Clark's versatility will test Ravens
Published: Friday, January 12, 2007 at 6:01 a.m.
Last Modified: Friday, January 12, 2007 at 12:00 a.m.
INDIANAPOLIS — Dallas Clark describes himself as just another cog in the Indianapolis Colts' offense, no more important than anyone else.
Statistics say otherwise.
With the versatile tight end in the lineup, the Colts are 12-1 and average 28 points per game. Without him, they are 1-3 and score 23 points a contest.
Clark bounced back from a knee injury to lead the Colts with nine catches for 103 yards in last week's playoff win over Kansas City. He says he's ready for the Colts' next test Saturday at Baltimore.
"I feel great," he said. "I feel even better this week. It's the playoffs. You just naturally get that feeling that you can do this for as many weeks as you want."
Clark sprained the anterior cruciate ligament in his right knee on Nov. 26 against Philadelphia and missed four games. He returned against Miami in the regular-season finale to make four catches for 56 yards before his breakout performance in the playoff opener.
Colts quarterback Peyton Manning acknowledges that Clark makes his job easier.
"It's great to have Dallas back," Manning said. "You like to have some of your best players out there. It's a real credit to Dallas and his work ethic about wanting to be back here for his teammates. Certainly all of his teammates, and especially me, have appreciated him coming back."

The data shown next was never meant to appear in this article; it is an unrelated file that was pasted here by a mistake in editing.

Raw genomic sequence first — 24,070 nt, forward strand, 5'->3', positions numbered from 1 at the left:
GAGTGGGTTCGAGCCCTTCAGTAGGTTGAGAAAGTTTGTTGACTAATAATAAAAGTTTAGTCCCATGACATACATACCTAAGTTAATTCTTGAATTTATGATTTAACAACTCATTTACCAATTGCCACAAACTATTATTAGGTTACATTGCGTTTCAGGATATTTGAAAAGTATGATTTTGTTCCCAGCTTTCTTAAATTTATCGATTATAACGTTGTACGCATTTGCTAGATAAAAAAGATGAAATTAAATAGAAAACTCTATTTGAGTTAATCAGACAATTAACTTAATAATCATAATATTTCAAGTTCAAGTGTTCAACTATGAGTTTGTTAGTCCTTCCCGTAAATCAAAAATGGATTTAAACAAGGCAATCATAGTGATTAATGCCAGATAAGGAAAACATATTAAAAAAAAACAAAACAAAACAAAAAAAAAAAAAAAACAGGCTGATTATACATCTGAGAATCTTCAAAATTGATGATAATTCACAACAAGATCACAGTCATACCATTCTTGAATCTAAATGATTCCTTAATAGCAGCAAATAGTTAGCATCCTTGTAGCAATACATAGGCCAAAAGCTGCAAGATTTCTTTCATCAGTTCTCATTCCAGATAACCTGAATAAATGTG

The tight end is giving Ravens coach Brian Billick a lot to consider because Clark has, at times, filled Brandon Stokley's slot receiver position. Stokley was put on injured reserve after hurting his right Achilles' tendon Dec. 10 at Jacksonville.
Billick said it's unusual for a 6-foot-3, 252-pounder to be versatile enough to fill in for the quick Stokley.
"To have a Dallas Clark come in and fill that void was huge for them," Billick said. "And it's very impressive what he's able to do both in the slot position and then in the tight end position, too."
Indianapolis coach Tony Dungy said Clark's importance goes beyond catches.
"He can be an inline blocker, point of attack, he can flank out and be an outside receiver," Dungy said. "They have to be aware of the different things he can do."
Baltimore won't be intimidated by Clark or the Colts' top-ranked offense. The Ravens had the league's top-ranked defense in the regular season, largely because of its versatility, in particular outside linebacker Adalius Thomas.
"It's been well-documented that Adalius has played every position defensively that we have," Billick said. "We'll leave Adalius in in three-wides. So our personnel gives us some flexibility as well."